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MENTAL HEALTH - THE UNVARNISHED TRUTH ABOUT VETERAN SUICIDES

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The Age Newspaper article 13 May 2017 by David Wroe

....."When we send people to war, we ask a select group of mostly young Australians to prepare themselves to kill or die to defend the nation. That is at the heart of the challenge of military mental health and suicide. The sense of responsibility, the comradeship, the tough internal culture, the mental preparedness, not to mention the experience of combat, can have lasting effects.

A groundswell of concern is being fuelled by revelations that the suicide rate among veterans aged 18 to 24 is double that of their peers in the general community. Among those aged 25 to 29 it is 1.5 times the national average for their age. Those figures, from the Australian Institute of Health and Welfare from November, are based on a tally of 292 certified suicides between 2001 and 2014. This total is regarded as conservative by most veterans groups, some of which counted between 70 and 80 military suicides last year alone."

"For every suicide there are many more veterans of the Afghanistan, Iraq and East Timor era who have plumbed the depths but managed somehow to climb out of the hole and often gone on to form their own groups to help others. Invariably they describe moments that were, in retrospect, turning points but at the time could have gone the other way."

Read the full article here

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Tehan Media Release - 2016 Client Satisfaction Survey results support client centric reform

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Dan Tehan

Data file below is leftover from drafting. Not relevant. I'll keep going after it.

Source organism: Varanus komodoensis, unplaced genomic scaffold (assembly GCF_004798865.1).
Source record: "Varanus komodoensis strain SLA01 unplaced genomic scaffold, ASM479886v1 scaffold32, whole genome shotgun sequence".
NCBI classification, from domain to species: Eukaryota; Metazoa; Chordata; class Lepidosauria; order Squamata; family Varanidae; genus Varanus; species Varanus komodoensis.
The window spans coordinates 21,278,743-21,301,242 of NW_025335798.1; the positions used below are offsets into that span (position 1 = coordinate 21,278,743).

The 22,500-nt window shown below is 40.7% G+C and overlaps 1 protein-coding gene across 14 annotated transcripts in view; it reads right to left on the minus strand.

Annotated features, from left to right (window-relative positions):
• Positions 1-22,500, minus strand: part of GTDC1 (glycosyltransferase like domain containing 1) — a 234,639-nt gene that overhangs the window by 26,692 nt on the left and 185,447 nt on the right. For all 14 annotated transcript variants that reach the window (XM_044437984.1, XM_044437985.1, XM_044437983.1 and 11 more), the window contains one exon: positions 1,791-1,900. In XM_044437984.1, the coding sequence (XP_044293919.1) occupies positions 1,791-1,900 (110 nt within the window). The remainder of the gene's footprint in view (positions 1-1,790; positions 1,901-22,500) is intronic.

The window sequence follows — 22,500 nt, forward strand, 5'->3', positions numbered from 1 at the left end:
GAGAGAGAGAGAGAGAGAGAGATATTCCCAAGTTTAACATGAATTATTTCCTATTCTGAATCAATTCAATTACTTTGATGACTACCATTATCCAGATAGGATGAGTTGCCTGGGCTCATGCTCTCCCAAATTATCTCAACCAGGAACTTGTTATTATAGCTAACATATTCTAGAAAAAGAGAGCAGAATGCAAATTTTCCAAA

Minister for Veterans’ Affairs Dan Tehan said the $166.6 million provided in this year’s Budget to implement the first stage of modernising the Department of Veterans’ Affairs’ (DVA) processes and IT system would improve client satisfaction with DVA as results of the 2016 Client Satisfaction Survey were released today.

The 2016 Client Satisfaction Survey of more than 3,000 randomly selected DVA clients, including veterans, war widows/ers, carers and dependants, found an overall satisfaction rating with DVA services of 83%.

(ED. See the 2016 Executive Summary here. Note: For Historical comparison the 2014 results for overall satisfaction (89%) were marginally below the ratings recorded in the 2010 (93%) and 2008 (92%) surveys.comparison. The 2014 Survey results can be seen here)

Mr Tehan said the survey had found DVA needed to continue addressing the specific needs and concerns of younger veterans, especially during their transition from the Australian Defence Force (ADF) to civilian life.

“The Government is committed to improving the DVA claims process for veterans and making the transition to civilian life for ADF personnel as stress-free as possible,” Mr Tehan said.
“That’s why in this year’s Budget the Government provided $166.6 million to deliver better support and services for veterans, underpinned by digital access, streamlined processes and modern technology.
“We also provided $2.7 million to support the Prime Minister’s Veterans’ Employment Program that will help ADF personnel find post-service employment that utilises their unique talents.”
Results from the 2016 survey are available on the DVA website here www.dva.gov.au/client-satisfaction-survey.

Media enquiries:

Minister Tehan’s Office: Byron Vale, 0428 262 894
Department of Veterans’ Affairs Media: 02 6289 6203

Veterans and Veterans Families Counselling Service (VVCS) can be reached 24 hours a day across Australia for crisis support and free and confidential counselling. Phone 1800 011 046 (international: +61 8 8241 45 46). VVCS is a service founded by Vietnam veterans.